Everybody is getting ready for Open Studios so that made this post even more relevant. Our space - like many others - turns Open Studios into a party on down! night. The DJ chosen plays loud music, food rolls out on a regular basis and if you won't get that wine out there soon enough, the free loaders start complaining. Is this the way to present art? What are we creating - a space where our work is looked at with respect or just another Friday night pit stop? When I was doing PR for Open Studios, I was contacted by some blogger whose purpose was to post about where the free food and wine was - never mind what the event. The important thing was the freebies which are (mostly) thrown away on people who can well afford to feed themselves, probably better than we can. I didn't agree to him listing us although he may have done it anyway but it was another reminder, if I needed one, about how we have allowed ourselves to be used and viewed.
"Re: showing the video of Joshua Bell playing in the subway, the one where few people stopped to listen:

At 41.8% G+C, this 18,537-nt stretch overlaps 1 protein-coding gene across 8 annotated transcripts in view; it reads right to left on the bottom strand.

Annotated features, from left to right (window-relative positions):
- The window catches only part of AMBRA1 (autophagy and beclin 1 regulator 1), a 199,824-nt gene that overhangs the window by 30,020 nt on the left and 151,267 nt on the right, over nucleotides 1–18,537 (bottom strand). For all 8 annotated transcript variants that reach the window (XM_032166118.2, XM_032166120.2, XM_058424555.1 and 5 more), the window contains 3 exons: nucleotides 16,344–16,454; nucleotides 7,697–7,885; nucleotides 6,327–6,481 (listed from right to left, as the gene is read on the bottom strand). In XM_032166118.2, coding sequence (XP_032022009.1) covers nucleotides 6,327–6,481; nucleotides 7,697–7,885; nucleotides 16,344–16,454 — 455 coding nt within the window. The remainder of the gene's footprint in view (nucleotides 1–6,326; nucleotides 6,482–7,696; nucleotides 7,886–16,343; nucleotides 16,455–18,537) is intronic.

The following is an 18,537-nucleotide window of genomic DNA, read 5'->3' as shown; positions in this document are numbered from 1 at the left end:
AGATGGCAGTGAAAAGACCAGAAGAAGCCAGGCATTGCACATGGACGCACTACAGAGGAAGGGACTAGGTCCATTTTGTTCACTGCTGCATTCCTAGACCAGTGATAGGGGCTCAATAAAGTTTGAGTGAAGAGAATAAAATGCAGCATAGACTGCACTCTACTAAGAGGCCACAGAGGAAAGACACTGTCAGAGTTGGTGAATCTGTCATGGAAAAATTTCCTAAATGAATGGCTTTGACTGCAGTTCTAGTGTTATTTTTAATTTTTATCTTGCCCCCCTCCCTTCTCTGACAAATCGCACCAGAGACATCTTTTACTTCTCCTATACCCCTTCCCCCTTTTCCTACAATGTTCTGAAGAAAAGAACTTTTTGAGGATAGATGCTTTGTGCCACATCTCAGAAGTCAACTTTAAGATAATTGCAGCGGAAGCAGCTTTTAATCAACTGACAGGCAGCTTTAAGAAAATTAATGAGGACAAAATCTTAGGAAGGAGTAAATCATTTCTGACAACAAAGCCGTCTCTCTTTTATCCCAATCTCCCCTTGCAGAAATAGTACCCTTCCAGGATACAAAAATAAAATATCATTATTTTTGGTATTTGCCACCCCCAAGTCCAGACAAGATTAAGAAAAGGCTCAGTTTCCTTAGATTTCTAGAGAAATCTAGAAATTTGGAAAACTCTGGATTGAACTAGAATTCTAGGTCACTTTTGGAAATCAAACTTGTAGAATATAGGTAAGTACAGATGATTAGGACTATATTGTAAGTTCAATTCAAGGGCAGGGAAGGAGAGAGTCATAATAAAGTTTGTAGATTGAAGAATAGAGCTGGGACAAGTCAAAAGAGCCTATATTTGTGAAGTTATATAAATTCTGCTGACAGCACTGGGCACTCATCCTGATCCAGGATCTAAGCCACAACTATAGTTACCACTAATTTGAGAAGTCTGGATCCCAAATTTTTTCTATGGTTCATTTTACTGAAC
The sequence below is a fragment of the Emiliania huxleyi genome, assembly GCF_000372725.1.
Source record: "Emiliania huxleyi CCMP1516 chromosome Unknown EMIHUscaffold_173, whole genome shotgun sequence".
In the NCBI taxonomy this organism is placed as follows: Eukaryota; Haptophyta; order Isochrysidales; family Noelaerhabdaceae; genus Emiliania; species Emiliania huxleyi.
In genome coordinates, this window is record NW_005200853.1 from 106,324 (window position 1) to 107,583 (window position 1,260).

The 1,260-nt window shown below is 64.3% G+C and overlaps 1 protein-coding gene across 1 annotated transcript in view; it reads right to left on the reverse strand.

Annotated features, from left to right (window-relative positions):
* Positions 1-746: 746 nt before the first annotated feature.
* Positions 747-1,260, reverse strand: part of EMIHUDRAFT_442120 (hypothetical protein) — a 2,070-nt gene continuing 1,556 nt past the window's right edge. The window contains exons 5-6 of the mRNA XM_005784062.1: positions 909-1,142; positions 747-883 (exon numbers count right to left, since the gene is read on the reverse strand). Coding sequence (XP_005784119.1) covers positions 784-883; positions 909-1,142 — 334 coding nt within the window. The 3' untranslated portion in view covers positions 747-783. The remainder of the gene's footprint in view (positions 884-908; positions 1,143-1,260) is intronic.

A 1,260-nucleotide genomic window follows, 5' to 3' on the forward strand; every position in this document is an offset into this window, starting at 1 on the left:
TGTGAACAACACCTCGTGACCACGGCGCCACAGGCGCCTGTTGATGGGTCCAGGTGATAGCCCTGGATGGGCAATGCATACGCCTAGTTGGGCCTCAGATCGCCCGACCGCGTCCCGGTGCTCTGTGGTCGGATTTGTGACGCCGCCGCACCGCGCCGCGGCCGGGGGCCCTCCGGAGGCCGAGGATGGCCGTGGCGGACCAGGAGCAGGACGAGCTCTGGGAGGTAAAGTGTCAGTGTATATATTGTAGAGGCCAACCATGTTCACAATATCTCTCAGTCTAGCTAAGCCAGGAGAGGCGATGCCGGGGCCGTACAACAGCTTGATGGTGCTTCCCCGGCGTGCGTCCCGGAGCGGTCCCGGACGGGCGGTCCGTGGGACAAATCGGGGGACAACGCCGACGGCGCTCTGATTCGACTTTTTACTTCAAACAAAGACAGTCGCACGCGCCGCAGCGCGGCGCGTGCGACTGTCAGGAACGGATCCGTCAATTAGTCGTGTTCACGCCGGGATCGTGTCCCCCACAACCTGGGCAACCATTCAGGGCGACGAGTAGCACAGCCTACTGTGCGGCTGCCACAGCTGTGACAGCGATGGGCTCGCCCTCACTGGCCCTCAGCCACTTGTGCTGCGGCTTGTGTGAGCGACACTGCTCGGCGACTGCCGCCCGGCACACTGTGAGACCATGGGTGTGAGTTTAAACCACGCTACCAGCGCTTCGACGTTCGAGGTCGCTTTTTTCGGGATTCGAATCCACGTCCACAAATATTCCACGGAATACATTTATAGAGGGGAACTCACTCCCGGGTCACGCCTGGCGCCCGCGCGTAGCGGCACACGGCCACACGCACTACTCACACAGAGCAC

It certainly made me think about the many shows I have done when people have walked absent-mindedly through a show. Chatting on the phone, or with a friend. Half looking at the work. At these very shows, there are artists showing work that is worthy of being in a museum....or who have work in a museum.
I have yet to see someone walking through a museum, chatting on their cell phone, and munching on popcorn. Why does one setting invoke respect and focus, and another half-hearted attention? I do not expect people at a craft show,...even a high caliber show....to be looking at the artists and their work with reverence. But, if you do come to see beauty, then why not see the beauty? "